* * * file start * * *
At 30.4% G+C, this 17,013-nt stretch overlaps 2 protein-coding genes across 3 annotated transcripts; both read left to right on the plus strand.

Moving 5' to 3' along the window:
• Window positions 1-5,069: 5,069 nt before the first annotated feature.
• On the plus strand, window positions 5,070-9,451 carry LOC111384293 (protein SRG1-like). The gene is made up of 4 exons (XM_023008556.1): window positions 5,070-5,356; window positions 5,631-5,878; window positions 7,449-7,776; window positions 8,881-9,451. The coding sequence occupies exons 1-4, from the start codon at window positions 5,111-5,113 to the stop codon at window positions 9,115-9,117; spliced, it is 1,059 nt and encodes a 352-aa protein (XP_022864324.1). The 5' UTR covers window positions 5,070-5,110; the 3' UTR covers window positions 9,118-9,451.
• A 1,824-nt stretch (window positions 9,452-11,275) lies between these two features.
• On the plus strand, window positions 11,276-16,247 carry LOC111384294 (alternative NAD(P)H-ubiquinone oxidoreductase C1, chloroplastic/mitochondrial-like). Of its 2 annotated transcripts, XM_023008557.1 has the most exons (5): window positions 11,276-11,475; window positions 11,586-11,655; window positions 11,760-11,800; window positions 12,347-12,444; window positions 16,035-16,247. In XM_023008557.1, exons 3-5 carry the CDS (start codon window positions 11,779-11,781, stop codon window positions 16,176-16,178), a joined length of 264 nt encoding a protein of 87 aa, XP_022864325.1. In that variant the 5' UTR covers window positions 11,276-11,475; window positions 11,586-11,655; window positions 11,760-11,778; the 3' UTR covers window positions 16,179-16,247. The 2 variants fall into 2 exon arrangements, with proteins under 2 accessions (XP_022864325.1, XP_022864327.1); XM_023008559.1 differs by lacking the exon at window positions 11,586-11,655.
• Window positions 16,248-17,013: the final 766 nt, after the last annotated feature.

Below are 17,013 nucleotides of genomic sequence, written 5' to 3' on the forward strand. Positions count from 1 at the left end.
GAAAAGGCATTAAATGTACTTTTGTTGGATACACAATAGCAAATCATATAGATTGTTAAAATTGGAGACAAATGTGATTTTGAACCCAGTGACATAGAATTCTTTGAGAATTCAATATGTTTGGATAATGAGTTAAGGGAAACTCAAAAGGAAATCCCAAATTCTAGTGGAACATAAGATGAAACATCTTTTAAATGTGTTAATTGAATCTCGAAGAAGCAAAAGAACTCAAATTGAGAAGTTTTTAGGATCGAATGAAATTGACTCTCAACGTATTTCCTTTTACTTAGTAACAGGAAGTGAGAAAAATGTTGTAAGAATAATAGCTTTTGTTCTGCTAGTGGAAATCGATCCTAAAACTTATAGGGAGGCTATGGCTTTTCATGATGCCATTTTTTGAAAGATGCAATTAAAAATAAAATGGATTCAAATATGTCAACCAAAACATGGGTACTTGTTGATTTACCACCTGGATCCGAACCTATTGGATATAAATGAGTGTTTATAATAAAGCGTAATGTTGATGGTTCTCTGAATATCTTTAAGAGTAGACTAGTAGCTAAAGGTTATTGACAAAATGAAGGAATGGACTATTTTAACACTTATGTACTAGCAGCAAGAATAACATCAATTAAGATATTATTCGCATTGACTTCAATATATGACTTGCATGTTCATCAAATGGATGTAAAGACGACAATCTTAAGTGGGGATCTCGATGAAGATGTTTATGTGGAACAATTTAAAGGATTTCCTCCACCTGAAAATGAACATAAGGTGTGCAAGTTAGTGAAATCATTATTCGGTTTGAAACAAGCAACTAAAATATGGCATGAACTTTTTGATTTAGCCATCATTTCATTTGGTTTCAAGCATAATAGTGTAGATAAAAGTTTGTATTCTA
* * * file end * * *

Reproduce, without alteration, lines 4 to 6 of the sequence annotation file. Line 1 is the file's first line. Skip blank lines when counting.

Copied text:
• On the plus strand, window positions 5,070-9,451 carry LOC111384293 (protein SRG1-like). The gene is made up of 4 exons (XM_023008556.1): window positions 5,070-5,356; window positions 5,631-5,878; window positions 7,449-7,776; window positions 8,881-9,451. The coding sequence occupies exons 1-4, from the start codon at window positions 5,111-5,113 to the stop codon at window positions 9,115-9,117; spliced, it is 1,059 nt and encodes a 352-aa protein (XP_022864324.1). The 5' UTR covers window positions 5,070-5,110; the 3' UTR covers window positions 9,118-9,451.
• A 1,824-nt stretch (window positions 9,452-11,275) lies between these two features.
• On the plus strand, window positions 11,276-16,247 carry LOC111384294 (alternative NAD(P)H-ubiquinone oxidoreductase C1, chloroplastic/mitochondrial-like). Of its 2 annotated transcripts, XM_023008557.1 has the most exons (5): window positions 11,276-11,475; window positions 11,586-11,655; window positions 11,760-11,800; window positions 12,347-12,444; window positions 16,035-16,247. In XM_023008557.1, exons 3-5 carry the CDS (start codon window positions 11,779-11,781, stop codon window positions 16,176-16,178), a joined length of 264 nt encoding a protein of 87 aa, XP_022864325.1. In that variant the 5' UTR covers window positions 11,276-11,475; window positions 11,586-11,655; window positions 11,760-11,778; the 3' UTR covers window positions 16,179-16,247. The 2 variants fall into 2 exon arrangements, with proteins under 2 accessions (XP_022864325.1, XP_022864327.1); XM_023008559.1 differs by lacking the exon at window positions 11,586-11,655.